However, this collective type of decision-making can be inefficient. This style tends to work best with team members who are more experienced.
A democratic leader will say, “What do you propose?”
5. Pacesetting leadership
Pacesetting leaders set high standards and lead by example. They focus on goals and the speed at which they are achieved.
Pacesetting leadership is a style that garners quick results in a mature team. However, it risks overwhelming less experienced team members who might be tempted to sacrifice the quality of their work to meet a deadline.
A pacesetting leader will say, “Do as I do now.”
6. Coaching leadership
Coaching leaders are committed to developing people for the future. They are nurturers – adept at mentoring and bringing out the best in people.
A coaching leadership style is especially beneficial to less experienced team members but does require time and patience. If you’re looking for immediate results, then a different style of leadership may be more effective.
A coaching leader says things like, “What are the options? Which one will work for you?”
Sales management training can help you identify your leadership style
Did you recognize your preferred leadership style in the list above? Your preferred leadership style will be the one that resonates with you on a core level and the one that comes to you most naturally.
Being able to identify your preferred leadership style shows introspection, emotional intelligence, and a knowledge of who you are as a leader. It’s also a valuable skill and a great first step in becoming a manager with a diverse leadership style.
The real power comes in not only having a hold on your preferred leadership style but also mastering the others – and having the ability to switch between them depending on the situation.
This is leadership agility.
Why your sales management training should include leadership agility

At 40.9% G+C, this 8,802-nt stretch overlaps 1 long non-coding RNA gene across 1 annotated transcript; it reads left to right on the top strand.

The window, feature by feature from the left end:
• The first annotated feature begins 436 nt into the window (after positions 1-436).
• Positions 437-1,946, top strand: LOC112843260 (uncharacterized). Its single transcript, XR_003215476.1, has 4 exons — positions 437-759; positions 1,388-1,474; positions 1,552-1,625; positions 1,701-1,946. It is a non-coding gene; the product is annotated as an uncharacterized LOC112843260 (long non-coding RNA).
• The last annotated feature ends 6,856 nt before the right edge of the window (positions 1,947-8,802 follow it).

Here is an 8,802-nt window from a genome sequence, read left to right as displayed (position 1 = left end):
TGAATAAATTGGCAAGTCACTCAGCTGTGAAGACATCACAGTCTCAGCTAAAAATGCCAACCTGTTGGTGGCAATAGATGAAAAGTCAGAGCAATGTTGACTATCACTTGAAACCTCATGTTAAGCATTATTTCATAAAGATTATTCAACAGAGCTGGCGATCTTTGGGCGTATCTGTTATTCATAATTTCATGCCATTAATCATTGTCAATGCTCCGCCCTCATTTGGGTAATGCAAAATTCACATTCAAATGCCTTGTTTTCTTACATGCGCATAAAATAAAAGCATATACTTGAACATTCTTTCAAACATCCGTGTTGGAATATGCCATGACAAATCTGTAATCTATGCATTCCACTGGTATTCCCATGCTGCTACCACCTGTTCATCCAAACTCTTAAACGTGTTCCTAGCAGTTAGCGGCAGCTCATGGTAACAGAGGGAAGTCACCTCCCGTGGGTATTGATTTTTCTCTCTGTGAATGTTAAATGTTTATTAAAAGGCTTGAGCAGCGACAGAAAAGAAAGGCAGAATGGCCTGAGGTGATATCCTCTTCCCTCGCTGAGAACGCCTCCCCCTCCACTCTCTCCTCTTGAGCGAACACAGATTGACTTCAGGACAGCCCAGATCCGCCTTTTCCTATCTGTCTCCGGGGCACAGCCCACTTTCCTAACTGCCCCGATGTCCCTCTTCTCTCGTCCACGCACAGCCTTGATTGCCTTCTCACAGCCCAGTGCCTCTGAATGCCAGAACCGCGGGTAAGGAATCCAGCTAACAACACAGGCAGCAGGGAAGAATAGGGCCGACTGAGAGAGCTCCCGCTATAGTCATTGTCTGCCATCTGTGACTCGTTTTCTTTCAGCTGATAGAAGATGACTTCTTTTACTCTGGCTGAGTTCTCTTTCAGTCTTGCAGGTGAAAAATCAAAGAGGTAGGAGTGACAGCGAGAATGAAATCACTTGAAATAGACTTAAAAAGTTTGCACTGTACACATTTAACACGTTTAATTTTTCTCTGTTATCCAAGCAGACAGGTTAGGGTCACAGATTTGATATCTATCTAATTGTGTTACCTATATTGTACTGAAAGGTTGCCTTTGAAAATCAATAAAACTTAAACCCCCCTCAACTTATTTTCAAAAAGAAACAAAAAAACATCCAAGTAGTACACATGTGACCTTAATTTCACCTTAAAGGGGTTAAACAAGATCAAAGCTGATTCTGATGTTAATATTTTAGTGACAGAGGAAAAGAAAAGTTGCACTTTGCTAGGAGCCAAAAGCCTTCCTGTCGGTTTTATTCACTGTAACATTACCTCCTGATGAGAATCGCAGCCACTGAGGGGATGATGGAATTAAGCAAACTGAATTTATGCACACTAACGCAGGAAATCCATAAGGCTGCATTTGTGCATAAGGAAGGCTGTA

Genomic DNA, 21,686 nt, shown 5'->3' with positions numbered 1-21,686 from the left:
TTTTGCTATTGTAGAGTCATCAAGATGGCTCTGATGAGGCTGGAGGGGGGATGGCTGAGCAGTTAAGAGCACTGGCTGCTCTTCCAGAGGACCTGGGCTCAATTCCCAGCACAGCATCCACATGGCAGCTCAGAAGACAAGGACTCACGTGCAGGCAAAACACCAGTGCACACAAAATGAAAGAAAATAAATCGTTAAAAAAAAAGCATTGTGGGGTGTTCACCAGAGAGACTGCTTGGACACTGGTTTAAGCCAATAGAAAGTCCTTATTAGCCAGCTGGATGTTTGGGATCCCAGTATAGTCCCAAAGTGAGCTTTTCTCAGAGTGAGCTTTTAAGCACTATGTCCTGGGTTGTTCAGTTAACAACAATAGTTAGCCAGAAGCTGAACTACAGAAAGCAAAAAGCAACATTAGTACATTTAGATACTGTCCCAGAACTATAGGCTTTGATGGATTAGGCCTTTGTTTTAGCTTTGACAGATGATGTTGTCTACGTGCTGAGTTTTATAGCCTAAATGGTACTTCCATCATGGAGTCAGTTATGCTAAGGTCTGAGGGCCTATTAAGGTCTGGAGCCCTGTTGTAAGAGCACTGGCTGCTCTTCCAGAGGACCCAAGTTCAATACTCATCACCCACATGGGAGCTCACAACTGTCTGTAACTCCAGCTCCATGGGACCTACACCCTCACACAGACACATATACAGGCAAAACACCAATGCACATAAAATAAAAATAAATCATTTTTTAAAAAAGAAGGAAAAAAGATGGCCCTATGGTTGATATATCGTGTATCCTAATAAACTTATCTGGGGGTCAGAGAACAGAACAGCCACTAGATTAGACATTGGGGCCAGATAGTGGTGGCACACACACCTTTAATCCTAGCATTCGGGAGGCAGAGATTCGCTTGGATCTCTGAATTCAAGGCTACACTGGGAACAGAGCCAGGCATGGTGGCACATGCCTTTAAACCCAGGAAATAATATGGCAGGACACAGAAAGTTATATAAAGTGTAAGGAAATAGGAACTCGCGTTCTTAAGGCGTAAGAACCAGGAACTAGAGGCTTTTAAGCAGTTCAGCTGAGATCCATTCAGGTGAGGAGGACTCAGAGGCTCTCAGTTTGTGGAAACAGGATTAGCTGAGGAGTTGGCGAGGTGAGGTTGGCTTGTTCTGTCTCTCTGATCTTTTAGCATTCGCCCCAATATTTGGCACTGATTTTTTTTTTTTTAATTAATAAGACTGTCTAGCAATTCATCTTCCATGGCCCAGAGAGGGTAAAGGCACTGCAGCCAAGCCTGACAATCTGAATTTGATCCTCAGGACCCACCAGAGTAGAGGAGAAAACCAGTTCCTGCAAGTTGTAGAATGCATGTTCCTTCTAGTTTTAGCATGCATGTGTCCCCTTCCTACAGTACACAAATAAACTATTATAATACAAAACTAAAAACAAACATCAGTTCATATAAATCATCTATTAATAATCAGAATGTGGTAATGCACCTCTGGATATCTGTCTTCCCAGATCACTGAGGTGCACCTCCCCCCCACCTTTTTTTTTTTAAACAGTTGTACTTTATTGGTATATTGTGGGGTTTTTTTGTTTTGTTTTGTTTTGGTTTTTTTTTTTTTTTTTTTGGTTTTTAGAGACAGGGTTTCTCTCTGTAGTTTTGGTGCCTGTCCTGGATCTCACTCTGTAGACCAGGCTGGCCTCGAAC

Would you use a screwdriver to put a nail in a wall? No, you’d use a hammer. Of the tools in your box, you know that a hammer will get the job done effectively and efficiently.
Relying on your preferred leadership style is like using just one tool in your toolbox. This is why, as a manager, it’s extremely hard to succeed if you’re only employing one style of leadership.
Back in the day, leadership style was subconscious. You were whatever type of leader you were predisposed to be. But we’ve evolved as humans, and as leaders. Now, the leadership style we choose to show can be a conscious one.
You can determine which leadership style to apply to a given situation by asking yourself two simple questions:
- What is my mindset?
- What is my goal?
Once you’ve checked that your mindset is in line with your goal, you can then choose the leadership style most suited to the situation or the person you’re interacting with – the style most likely to help you achieve your goal effectively and efficiently.
Take directive leadership. Sure, it’s not the most positive leadership style, but it can be highly effective in the event of a crisis, for example, if a sales rep on your team is using the same sleazy closing technique over and over again.
Each style of leadership has its place in your managerial toolbelt. The key to leadership success is being able to adapt from one style to the next as the situation demands.
How Krauthammer training transforms you into an agile leader
Do you remember your last training?
How much of it are you still applying today?
If you’re drawing a blank, don’t feel bad because you’re not alone. Studies have shown that after six days, people forget 75% of the information they learn in training!
That’s why Krauthammer training programs focus on changing your behavior instead of simply telling you what to do.
Changing your behavior can be challenging, especially when you’re trying to adjust behavior that comes innately, like for instance, your leadership style.
Leadership style agility is the crux of Krauthammer’s Engaging Leadership program.
The program trains managers to develop leadership diversity by showing them how to take charge of their preferred leadership style, instead of being a victim to it.
At the end of the program, participants will have mastered the craft of applying different leadership styles with ease and intuition and will be ready to take their leadership journey to the next level.
Krauthammer training has a proven impact.
Our unique methodology provides participants with a set of processes that can be applied in any situation. This is how ongoing behavior change and true transformation take place.
Statistics prove that devising a long-term growth and development plan for your team is a critical part of your job as a sales manager. Companies that invest in formal, ongoing training processes can yield up to 50% higher net sales per sales rep.
So while you’re taking the time to invest in your own development, make sure to don your coaching leader hat, and devise a training plan for your team members as well!